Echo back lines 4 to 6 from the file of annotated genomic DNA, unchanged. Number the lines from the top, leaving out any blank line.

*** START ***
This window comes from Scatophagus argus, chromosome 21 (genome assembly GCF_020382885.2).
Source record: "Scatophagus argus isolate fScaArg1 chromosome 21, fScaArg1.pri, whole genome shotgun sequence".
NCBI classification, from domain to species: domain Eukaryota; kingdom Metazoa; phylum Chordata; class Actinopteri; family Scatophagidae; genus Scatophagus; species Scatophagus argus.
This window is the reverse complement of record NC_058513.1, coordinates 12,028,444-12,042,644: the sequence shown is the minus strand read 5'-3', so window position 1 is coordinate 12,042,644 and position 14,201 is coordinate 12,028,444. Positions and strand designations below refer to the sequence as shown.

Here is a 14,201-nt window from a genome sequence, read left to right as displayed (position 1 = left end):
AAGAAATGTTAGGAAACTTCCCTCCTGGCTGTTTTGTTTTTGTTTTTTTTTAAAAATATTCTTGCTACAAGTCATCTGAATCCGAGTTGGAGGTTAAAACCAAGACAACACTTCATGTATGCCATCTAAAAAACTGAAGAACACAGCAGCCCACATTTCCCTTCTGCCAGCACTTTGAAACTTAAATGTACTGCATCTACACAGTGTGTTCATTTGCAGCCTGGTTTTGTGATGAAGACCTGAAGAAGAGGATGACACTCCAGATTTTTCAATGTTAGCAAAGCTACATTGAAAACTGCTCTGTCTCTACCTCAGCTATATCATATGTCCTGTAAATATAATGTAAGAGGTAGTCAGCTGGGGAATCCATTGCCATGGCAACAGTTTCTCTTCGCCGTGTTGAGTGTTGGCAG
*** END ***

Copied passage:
This window is the reverse complement of record NC_058513.1, coordinates 12,028,444-12,042,644: the sequence shown is the minus strand read 5'-3', so window position 1 is coordinate 12,042,644 and position 14,201 is coordinate 12,028,444. Positions and strand designations below refer to the sequence as shown.

Here is a 14,201-nt window from a genome sequence, read left to right as displayed (position 1 = left end):
AAGAAATGTTAGGAAACTTCCCTCCTGGCTGTTTTGTTTTTGTTTTTTTTTAAAAATATTCTTGCTACAAGTCATCTGAATCCGAGTTGGAGGTTAAAACCAAGACAACACTTCATGTATGCCATCTAAAAAACTGAAGAACACAGCAGCCCACATTTCCCTTCTGCCAGCACTTTGAAACTTAAATGTACTGCATCTACACAGTGTGTTCATTTGCAGCCTGGTTTTGTGATGAAGACCTGAAGAAGAGGATGACACTCCAGATTTTTCAATGTTAGCAAAGCTACATTGAAAACTGCTCTGTCTCTACCTCAGCTATATCATATGTCCTGTAAATATAATGTAAGAGGTAGTCAGCTGGGGAATCCATTGCCATGGCAACAGTTTCTCTTCGCCGTGTTGAGTGTTGGCAG